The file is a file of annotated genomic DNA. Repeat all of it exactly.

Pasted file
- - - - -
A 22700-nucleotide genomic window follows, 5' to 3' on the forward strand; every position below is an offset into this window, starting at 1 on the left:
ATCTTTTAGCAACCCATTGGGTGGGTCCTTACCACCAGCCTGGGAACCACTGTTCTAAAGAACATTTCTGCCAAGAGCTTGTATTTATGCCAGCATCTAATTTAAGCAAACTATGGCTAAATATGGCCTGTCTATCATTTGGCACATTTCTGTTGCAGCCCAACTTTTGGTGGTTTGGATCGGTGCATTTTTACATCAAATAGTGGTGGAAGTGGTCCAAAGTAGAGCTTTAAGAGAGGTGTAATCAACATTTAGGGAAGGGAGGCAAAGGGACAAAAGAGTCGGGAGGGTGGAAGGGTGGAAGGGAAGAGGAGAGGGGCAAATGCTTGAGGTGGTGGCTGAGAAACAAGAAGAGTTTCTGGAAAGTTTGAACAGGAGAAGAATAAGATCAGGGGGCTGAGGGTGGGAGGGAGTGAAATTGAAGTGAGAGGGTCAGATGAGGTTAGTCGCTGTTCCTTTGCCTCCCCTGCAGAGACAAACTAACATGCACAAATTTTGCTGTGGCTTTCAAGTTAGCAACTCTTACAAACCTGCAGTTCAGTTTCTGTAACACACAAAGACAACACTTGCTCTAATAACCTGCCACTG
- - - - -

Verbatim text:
A 22700-nucleotide genomic window follows, 5' to 3' on the forward strand; every position below is an offset into this window, starting at 1 on the left:
ATCTTTTAGCAACCCATTGGGTGGGTCCTTACCACCAGCCTGGGAACCACTGTTCTAAAGAACATTTCTGCCAAGAGCTTGTATTTATGCCAGCATCTAATTTAAGCAAACTATGGCTAAATATGGCCTGTCTATCATTTGGCACATTTCTGTTGCAGCCCAACTTTTGGTGGTTTGGATCGGTGCATTTTTACATCAAATAGTGGTGGAAGTGGTCCAAAGTAGAGCTTTAAGAGAGGTGTAATCAACATTTAGGGAAGGGAGGCAAAGGGACAAAAGAGTCGGGAGGGTGGAAGGGTGGAAGGGAAGAGGAGAGGGGCAAATGCTTGAGGTGGTGGCTGAGAAACAAGAAGAGTTTCTGGAAAGTTTGAACAGGAGAAGAATAAGATCAGGGGGCTGAGGGTGGGAGGGAGTGAAATTGAAGTGAGAGGGTCAGATGAGGTTAGTCGCTGTTCCTTTGCCTCCCCTGCAGAGACAAACTAACATGCACAAATTTTGCTGTGGCTTTCAAGTTAGCAACTCTTACAAACCTGCAGTTCAGTTTCTGTAACACACAAAGACAACACTTGCTCTAATAACCTGCCACTG